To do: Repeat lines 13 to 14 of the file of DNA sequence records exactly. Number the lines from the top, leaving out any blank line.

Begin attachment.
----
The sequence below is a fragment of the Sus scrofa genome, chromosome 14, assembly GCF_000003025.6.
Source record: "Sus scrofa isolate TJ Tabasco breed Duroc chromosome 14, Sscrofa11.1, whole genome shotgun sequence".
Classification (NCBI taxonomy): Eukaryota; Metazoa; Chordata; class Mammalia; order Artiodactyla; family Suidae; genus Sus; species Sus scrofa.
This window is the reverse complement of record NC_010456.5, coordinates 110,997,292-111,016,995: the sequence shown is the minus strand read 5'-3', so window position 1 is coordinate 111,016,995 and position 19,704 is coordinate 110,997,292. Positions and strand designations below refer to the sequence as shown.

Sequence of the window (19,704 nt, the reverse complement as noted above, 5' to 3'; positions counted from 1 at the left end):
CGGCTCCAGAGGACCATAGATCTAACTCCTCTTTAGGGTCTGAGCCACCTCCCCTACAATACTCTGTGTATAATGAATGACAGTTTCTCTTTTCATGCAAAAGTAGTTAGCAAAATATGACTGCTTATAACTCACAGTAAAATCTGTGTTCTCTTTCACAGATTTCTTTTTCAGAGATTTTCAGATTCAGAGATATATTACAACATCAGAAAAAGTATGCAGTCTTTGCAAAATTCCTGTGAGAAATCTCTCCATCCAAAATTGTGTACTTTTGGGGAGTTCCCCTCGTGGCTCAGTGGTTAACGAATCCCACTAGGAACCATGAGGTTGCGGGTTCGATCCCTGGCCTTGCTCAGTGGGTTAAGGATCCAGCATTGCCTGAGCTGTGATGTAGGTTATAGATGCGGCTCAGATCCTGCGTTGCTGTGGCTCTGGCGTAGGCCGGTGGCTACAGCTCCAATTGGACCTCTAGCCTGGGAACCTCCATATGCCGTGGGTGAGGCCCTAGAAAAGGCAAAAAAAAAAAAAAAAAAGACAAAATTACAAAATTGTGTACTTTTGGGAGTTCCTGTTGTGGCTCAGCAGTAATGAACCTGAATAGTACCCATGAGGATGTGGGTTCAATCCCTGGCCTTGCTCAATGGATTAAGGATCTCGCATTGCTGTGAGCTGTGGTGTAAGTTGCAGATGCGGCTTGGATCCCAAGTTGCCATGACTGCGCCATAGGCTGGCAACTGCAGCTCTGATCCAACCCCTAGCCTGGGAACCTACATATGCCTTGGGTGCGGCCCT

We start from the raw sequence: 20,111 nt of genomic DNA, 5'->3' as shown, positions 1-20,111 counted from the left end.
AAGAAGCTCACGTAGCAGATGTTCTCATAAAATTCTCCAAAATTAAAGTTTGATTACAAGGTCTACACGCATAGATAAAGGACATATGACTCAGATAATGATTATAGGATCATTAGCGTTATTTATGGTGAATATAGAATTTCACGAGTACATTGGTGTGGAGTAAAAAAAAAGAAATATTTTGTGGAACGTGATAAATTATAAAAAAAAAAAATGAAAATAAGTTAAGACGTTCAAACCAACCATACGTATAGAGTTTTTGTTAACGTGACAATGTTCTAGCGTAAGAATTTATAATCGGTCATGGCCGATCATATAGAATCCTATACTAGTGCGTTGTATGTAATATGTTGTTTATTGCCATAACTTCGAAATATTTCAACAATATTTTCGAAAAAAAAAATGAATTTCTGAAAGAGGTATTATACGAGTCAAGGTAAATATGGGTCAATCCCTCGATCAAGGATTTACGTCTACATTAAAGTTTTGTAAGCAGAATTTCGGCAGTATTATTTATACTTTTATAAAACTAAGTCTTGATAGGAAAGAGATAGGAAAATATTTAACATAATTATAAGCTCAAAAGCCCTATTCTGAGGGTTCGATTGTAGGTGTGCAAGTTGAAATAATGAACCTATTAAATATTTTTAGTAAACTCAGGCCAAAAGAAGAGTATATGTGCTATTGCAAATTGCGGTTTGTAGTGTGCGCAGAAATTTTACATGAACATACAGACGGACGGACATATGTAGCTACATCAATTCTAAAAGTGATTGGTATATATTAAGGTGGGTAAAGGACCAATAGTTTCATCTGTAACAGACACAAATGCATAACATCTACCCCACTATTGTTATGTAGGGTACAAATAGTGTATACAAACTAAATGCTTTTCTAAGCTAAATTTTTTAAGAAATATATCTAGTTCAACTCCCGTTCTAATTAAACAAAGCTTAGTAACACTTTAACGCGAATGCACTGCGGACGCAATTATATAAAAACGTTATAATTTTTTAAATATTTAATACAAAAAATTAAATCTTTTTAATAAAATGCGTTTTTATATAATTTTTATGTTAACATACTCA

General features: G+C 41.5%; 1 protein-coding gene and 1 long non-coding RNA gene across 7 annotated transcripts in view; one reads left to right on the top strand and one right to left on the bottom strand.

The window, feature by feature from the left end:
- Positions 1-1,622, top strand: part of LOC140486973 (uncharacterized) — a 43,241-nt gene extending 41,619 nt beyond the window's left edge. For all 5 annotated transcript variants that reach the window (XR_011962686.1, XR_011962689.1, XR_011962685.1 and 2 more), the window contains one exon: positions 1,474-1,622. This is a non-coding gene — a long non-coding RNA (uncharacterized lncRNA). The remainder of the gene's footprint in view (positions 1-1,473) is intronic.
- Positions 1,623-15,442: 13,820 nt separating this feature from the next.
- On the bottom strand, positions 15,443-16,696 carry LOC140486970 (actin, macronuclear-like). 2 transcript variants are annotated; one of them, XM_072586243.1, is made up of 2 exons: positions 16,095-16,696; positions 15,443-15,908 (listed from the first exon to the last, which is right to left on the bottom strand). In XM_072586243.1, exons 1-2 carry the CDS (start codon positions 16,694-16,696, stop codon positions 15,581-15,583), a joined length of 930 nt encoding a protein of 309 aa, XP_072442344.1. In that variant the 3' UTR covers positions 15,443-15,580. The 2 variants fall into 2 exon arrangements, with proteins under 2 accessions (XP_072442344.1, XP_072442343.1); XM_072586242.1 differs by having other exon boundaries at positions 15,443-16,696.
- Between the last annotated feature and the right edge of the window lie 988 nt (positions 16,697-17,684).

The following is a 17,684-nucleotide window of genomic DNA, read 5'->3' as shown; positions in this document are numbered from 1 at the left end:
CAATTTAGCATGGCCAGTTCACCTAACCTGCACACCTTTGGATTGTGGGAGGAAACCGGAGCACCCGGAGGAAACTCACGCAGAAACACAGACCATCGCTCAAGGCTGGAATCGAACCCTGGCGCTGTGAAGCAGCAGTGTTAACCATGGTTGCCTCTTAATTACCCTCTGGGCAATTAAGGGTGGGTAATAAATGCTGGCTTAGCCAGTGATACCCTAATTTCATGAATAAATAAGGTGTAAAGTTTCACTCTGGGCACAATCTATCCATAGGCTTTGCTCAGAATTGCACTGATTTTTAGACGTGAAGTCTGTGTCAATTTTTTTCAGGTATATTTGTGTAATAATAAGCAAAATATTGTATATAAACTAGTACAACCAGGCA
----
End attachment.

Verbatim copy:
- On the bottom strand, positions 15,443-16,696 carry LOC140486970 (actin, macronuclear-like). 2 transcript variants are annotated; one of them, XM_072586243.1, is made up of 2 exons: positions 16,095-16,696; positions 15,443-15,908 (listed from the first exon to the last, which is right to left on the bottom strand). In XM_072586243.1, exons 1-2 carry the CDS (start codon positions 16,694-16,696, stop codon positions 15,581-15,583), a joined length of 930 nt encoding a protein of 309 aa, XP_072442344.1. In that variant the 3' UTR covers positions 15,443-15,580. The 2 variants fall into 2 exon arrangements, with proteins under 2 accessions (XP_072442344.1, XP_072442343.1); XM_072586242.1 differs by having other exon boundaries at positions 15,443-16,696.
- Between the last annotated feature and the right edge of the window lie 988 nt (positions 16,697-17,684).